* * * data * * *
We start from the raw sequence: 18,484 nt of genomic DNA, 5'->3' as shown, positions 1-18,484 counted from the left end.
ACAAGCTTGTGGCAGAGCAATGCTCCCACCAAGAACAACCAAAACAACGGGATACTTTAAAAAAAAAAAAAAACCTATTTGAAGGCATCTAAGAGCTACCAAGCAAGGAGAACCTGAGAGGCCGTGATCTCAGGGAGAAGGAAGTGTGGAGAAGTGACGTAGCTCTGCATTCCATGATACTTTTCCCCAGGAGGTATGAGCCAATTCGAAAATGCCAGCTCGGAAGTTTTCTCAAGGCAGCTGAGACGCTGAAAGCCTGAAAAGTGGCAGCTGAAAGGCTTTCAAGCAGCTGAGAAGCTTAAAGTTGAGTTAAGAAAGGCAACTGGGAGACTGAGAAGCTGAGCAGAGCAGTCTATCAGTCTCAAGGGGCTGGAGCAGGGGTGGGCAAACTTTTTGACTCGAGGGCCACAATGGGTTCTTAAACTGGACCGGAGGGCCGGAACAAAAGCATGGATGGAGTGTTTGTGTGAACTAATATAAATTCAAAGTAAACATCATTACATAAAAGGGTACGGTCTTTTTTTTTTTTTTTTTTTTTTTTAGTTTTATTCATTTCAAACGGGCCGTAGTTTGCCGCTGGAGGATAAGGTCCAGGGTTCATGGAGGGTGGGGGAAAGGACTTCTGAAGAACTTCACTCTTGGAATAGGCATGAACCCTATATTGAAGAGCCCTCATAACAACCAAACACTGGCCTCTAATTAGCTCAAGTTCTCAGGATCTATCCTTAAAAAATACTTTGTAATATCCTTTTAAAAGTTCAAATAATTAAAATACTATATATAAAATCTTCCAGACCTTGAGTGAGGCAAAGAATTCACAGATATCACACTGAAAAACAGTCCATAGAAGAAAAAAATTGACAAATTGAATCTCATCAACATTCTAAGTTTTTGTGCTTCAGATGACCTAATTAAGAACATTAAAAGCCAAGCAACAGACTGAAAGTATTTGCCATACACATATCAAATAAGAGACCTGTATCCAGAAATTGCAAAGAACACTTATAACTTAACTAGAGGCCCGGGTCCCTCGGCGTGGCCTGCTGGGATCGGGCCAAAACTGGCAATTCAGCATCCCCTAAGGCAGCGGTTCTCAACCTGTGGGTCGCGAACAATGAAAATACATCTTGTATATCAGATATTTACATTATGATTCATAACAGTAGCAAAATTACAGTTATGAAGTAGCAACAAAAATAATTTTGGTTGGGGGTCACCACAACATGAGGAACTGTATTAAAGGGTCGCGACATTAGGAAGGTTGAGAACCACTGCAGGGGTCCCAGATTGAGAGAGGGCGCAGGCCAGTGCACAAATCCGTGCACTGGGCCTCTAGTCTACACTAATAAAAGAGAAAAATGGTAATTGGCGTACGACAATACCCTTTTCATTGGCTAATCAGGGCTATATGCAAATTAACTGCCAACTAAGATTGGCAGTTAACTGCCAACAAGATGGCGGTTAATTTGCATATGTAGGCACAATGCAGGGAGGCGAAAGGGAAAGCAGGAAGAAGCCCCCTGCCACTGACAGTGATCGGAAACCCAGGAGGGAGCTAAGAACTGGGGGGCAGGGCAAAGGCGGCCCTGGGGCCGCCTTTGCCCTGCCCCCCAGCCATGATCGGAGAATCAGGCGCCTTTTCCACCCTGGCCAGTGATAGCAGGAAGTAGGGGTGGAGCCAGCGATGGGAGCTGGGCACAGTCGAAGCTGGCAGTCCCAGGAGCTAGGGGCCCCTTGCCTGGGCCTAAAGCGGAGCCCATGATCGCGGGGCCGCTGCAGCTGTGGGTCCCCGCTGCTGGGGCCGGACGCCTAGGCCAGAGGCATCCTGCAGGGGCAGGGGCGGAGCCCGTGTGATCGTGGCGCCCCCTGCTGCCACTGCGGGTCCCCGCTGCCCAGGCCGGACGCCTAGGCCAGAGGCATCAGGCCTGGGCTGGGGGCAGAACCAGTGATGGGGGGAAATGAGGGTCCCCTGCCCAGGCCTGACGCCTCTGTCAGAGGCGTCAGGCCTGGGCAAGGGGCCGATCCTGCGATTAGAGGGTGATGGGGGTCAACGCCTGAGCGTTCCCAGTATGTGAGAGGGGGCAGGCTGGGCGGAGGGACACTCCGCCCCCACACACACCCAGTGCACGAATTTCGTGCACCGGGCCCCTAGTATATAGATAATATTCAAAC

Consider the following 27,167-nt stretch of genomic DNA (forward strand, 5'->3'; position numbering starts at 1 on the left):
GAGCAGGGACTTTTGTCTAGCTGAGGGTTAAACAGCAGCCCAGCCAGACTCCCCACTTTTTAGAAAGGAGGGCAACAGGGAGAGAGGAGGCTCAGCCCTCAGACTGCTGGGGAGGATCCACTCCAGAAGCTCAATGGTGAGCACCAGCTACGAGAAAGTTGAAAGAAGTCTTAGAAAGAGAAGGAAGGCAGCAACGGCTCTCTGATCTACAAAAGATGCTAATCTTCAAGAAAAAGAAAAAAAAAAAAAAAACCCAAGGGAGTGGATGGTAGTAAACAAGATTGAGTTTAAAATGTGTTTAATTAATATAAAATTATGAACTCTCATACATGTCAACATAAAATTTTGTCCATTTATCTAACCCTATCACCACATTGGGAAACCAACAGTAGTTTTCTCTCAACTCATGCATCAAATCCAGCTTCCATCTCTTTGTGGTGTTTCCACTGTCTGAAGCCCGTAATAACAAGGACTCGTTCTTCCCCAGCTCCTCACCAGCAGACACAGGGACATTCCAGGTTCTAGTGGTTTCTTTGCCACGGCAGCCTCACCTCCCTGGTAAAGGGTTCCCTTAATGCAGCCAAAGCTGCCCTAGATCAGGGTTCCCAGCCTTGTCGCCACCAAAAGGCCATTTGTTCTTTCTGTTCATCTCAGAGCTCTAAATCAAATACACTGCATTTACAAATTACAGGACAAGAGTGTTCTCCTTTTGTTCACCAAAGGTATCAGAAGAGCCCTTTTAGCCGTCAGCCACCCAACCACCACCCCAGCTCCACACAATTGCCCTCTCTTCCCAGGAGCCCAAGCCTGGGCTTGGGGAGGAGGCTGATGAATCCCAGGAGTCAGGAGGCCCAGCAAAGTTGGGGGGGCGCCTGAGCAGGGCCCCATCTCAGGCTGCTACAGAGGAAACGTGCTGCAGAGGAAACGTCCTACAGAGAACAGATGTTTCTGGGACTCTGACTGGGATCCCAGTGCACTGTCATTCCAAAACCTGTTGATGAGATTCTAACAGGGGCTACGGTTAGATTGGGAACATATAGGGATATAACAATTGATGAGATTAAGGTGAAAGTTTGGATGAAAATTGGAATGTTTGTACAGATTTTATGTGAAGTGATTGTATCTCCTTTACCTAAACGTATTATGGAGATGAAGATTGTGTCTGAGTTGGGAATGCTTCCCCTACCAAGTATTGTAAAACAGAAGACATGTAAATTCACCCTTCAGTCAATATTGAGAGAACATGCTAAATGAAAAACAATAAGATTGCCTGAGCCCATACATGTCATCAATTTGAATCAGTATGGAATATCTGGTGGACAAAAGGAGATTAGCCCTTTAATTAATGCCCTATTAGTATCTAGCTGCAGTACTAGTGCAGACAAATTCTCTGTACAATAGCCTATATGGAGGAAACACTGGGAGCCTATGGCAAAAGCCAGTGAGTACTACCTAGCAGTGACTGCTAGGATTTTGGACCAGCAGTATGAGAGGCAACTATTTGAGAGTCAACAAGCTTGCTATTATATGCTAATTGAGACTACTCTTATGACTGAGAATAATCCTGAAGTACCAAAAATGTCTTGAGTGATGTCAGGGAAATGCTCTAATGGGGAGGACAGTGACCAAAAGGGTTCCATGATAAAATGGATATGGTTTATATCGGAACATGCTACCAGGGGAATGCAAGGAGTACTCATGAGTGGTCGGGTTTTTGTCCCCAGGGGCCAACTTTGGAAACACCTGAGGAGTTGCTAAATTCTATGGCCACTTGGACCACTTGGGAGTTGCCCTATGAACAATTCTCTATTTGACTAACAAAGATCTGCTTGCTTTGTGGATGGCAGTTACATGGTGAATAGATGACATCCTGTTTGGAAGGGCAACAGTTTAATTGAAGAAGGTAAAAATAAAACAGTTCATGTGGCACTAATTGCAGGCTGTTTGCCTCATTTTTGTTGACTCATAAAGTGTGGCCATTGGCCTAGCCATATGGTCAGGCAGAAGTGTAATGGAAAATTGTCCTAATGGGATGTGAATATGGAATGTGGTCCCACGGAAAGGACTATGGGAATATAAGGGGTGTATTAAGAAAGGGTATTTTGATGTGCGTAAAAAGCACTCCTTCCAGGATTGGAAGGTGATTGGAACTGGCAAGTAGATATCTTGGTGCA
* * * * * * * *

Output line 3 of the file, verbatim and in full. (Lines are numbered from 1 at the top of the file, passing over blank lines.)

Consider the following 27,167-nt stretch of genomic DNA (forward strand, 5'->3'; position numbering starts at 1 on the left):